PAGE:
Richard Pinhas, the founder of 70s progressive legends Heldon, is one of the most uncompromising artists on the international rock scene, having remained constantly innovative and true to his personal artistic vision for 40 years and some 35 full length releases.
Oren Ambarchi is a guitarist, drummer and sound-artist who has performed and/or recorded with a huge array of artists, including Fennesz, John Zorn, Jim O’Rourke, Otomo Yoshihide, Evan Parker, Merzbow and others. Since 2004, he has worked with the avant-metal band Sunn O))), contributing to many of their releases and side- projects. Continue reading
Adam’s Passion is the moving first collaboration between two “masters of slow motion who harmonize perfectly with each other” (Frankfurter Allgemeine Zeitung). In the spectacular setting of a former submarine factory, American director and universal artist Robert Wilson creates a poetic visual world in which the mystical musical language of the Estonian composer Arvo Pärt can cast its meditative spell. Three of Pärt’s major works – Adam’s Lament, Tabula rasa, and Miserere, as well as Sequentia, a new work composed especially for this production – are brought together here using light, space, and movement to create a tightly-woven Gesamtkunstwerk in which the artistic visions of these two great artists mirror each other. Continue reading
Ivo van Hove’s first staging with the Troupe marks the entry into the repertoire of the scenario of The Damned. In two decades, the artistic director of the Toneelgroep in Amsterdam, whose field of exploration encompasses the world of theatre, film and opera, has explored a vast repertoire of works, from Sophocles and Shakespeare to Molière, Koltès, Cassavetes or Arthur Miller. The intention in this production is not to adapt the cult film, directed byVisconti, but “to return to the screenplay in order to stage it for theatre”. What Ivo van Hove retains from this sharply drawn chronicle of a family of industrialists during the Nazi seizure of power in 1933 in Germany is the ideological depravity of a company willing to makes the most poisonous alliances to benefit its own economic interests. “In my view, it is the celebration of evil”, says the director, whose work “always combines strong theatricality with the exploration of complex psychological zones and refined emotions”. Continue reading
Vers Mathilde (Towards Mathilde)
France | 2005 | 84mins | col | dir. Claire Denis, with Mathilde Monnier
Mathilde Monnier is more than France’s foremost contemporary choregrapher. An explorer of the thorny fields of post-modern theory she has acquired a reputation as a kinetic investigator par excellence. More than just a documentary, this parallel triggered between Claire Denis’s work explores the birth, formulation and performance of a radical new dance piece. Continue reading
‘heima’ is sigur rós’s first ever film, filmed over two weeks last summer when the band undertook a series of free, unannounced concerts in iceland. they hauled 40-plus people round 15 locations to the furthest flung corners of their homeland for their debut venture into live film, to create something, well, inspirational.
on their way they went to ghost towns, outsider art shrines, national parks, small community halls and the absolute middle-of-nowhere-ness of the highland wilderness, as well as playing the largest gig of their career (and in icelandic history) at their homecoming reykjavik show.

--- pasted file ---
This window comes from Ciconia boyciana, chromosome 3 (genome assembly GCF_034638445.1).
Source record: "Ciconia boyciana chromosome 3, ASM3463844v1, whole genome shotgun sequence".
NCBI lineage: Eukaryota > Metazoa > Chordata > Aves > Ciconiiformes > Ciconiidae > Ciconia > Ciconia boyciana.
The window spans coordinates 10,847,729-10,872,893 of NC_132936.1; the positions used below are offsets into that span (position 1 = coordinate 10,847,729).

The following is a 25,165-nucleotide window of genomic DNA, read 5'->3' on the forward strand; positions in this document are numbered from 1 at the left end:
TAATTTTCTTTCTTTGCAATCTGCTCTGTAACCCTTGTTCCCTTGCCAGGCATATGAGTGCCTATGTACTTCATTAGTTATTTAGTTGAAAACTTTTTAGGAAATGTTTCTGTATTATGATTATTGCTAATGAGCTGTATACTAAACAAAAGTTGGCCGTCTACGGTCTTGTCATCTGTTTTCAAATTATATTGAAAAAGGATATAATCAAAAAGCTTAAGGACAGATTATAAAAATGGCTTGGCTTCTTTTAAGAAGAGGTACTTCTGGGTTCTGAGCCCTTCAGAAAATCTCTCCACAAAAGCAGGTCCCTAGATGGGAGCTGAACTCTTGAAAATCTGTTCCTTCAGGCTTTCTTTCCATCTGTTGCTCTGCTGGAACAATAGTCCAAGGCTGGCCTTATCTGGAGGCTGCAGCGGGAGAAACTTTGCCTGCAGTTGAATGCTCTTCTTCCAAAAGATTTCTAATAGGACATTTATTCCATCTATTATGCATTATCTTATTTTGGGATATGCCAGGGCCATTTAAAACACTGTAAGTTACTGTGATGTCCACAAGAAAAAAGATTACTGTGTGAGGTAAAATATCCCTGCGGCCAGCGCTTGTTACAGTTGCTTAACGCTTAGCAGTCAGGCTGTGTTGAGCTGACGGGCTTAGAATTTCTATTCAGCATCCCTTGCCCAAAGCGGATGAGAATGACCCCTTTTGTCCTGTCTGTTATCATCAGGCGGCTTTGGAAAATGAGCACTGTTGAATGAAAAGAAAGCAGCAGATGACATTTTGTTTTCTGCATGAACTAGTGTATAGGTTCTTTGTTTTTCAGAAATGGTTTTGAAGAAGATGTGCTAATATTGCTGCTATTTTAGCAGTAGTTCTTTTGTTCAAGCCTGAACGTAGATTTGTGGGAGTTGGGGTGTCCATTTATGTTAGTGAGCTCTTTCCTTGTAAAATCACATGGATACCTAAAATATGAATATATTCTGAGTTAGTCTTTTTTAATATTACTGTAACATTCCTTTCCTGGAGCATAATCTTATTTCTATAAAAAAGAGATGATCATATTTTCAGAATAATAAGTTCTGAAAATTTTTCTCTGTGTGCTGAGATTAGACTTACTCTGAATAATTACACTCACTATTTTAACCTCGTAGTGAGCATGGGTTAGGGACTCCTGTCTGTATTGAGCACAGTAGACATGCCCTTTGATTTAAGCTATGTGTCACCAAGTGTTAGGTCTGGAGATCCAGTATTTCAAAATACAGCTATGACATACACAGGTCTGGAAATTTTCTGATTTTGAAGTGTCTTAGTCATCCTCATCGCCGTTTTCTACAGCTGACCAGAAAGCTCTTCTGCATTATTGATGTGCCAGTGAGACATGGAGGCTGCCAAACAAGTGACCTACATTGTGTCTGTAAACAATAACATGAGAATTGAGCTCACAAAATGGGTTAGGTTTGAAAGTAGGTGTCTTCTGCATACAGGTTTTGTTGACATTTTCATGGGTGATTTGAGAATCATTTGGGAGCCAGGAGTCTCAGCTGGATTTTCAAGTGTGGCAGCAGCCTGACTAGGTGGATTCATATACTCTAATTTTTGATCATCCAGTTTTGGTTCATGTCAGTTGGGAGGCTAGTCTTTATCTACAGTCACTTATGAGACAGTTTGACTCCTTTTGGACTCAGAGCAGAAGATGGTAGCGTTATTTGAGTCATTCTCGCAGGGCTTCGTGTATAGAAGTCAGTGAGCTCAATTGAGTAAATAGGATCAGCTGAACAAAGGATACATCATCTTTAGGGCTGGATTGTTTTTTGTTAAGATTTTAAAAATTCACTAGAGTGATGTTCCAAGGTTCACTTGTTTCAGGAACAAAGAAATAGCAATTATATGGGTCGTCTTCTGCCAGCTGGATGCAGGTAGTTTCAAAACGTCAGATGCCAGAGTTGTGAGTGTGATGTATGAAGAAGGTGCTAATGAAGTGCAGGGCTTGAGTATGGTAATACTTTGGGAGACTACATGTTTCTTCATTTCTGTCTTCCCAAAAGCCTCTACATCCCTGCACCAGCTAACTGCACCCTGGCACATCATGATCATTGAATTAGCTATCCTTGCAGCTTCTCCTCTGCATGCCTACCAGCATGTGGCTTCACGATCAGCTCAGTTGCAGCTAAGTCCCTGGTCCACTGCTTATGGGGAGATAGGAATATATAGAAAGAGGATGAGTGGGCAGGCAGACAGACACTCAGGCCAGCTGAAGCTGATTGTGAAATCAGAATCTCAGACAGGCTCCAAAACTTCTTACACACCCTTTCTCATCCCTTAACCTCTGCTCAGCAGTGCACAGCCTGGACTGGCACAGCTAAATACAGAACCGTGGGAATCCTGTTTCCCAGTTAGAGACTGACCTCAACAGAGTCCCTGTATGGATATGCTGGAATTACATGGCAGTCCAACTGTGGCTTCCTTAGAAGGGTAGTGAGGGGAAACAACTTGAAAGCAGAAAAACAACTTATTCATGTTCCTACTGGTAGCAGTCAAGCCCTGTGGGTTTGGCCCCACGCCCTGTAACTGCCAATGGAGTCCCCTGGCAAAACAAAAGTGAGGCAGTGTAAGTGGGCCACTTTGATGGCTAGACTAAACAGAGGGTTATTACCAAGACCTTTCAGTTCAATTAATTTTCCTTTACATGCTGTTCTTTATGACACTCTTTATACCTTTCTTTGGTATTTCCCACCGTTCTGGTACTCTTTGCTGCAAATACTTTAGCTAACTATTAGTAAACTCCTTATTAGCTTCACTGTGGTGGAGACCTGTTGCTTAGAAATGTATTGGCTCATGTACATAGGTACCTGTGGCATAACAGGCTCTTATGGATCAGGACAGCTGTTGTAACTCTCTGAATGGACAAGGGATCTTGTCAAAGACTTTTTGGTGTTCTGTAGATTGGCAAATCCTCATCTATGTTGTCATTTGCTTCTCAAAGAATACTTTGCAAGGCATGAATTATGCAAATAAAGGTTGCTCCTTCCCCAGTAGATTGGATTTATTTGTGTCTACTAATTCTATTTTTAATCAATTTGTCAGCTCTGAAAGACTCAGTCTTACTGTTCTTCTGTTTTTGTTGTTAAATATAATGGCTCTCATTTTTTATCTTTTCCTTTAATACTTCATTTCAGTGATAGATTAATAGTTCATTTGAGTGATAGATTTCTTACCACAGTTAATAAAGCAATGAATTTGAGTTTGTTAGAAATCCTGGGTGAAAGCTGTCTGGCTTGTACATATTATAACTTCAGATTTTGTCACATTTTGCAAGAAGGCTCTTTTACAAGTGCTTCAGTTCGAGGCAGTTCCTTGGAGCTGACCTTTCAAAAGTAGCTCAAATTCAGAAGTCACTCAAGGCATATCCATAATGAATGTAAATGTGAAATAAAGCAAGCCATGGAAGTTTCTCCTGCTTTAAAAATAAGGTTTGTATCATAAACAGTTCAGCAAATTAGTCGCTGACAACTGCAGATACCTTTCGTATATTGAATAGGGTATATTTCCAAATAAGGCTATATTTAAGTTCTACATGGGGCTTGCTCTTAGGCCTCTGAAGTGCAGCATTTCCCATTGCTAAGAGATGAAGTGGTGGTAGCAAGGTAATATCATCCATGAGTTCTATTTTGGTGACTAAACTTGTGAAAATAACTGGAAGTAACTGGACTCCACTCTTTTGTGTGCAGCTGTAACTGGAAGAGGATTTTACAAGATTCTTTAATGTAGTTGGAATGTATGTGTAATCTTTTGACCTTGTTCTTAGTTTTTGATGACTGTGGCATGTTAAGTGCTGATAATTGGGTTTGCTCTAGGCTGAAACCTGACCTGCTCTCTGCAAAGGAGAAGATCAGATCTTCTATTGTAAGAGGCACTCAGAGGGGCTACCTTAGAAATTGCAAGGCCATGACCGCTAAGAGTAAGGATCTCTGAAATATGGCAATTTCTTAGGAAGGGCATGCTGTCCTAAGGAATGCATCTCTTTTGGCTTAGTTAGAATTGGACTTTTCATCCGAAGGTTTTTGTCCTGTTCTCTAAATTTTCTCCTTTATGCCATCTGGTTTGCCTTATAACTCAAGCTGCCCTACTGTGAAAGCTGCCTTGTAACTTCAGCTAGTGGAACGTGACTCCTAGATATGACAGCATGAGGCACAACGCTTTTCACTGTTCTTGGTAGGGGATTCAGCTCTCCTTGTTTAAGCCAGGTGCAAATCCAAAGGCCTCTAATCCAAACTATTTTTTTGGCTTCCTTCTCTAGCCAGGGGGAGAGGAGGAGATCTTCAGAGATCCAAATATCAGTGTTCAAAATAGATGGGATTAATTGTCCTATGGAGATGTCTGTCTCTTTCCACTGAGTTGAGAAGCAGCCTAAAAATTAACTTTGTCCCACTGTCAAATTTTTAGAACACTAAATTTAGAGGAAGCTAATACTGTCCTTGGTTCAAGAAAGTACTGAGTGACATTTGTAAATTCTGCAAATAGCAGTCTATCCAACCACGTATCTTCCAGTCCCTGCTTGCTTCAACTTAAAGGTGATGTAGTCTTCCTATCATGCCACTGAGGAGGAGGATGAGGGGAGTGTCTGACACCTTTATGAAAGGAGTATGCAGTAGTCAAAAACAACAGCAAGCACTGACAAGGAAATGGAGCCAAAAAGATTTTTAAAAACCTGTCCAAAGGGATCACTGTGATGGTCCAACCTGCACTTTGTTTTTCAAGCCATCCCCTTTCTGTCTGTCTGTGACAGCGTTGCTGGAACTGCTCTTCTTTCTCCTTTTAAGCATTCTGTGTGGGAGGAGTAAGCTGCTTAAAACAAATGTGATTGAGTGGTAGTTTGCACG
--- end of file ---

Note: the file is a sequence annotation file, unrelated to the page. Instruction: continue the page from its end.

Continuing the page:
‘heima’ (icelandic for “at home” or “homeland”), truly, shows sigur rós as never before. whereas seeing the group live is normally a large-scale and sometimes overwhelming experience, making full use of lights and mesmeric visuals, ‘heima’ was always intended to reveal more of what was actually going on on stage. it does this via long-held close-ups and a rare intimate proximity, without ever once breaking the spell. Continue reading
Winner of 2010 Golden Mask for Best Russian Theatre Performance.
Vakhtangov Theatre, Moscow
Director: Rimas Tuminas
Composer: Faustas Latenas
Set designer: Adomas Yacovskis
Rimas Tuminas’s production was enthusiastically greeted by Moscow critics – not only for its undoubted merits but also because Uncle Vanya gave a positive response to the ‘accursed question’: is it possible at all to breathe life into a half-dead academic theatre today? Yes, it’s possible, answers the Vakhtangov Theatre but only in case there is a powerful director that is able to sweep his actors along with him. In Uncle Vanya there are a lot of witty solutions and paradoxical psychological moves. Rimas Tuminas seems to reflect Chekhov’s ‘scenes of rural life’ in secret false mirrors of otherness, and for this reason his performance turned out to be darkly eccentric. And you ask yourself: is it really that those on the stage are not ghosts of the country seat? Continue reading
by William Shakespeare
Direction: Thomas Ostermeier
Translation and version by Marius von Mayenburg
Richard is hideous. Born prematurely, he is a deformed, hobbling, hunchbacked cripple who, on the battlefields of the Wars of the Roses – which flared up after the death of Henry V – served his family and above all his brother, Edward, well. Now Edward is king, thanks to a number of murders carried out on his crippled brother’s own initiative. But the end of war brings Richard no peace. His hatred for the rest of the world, to which he will never belong, lies too deep. And so he does what he does best and kills some more, clearing away every obstacle that lies in his path to becoming king. If fate prevents him from being part of a society of those blessed by good fortune, he will at least lord over them. He plays off his rivals against each other with political cunning, unscrupulously exploits the ambitions of others for his own ends and strides spotless through an immense bloodbath until there is no one left above him and the crown is his. Continue reading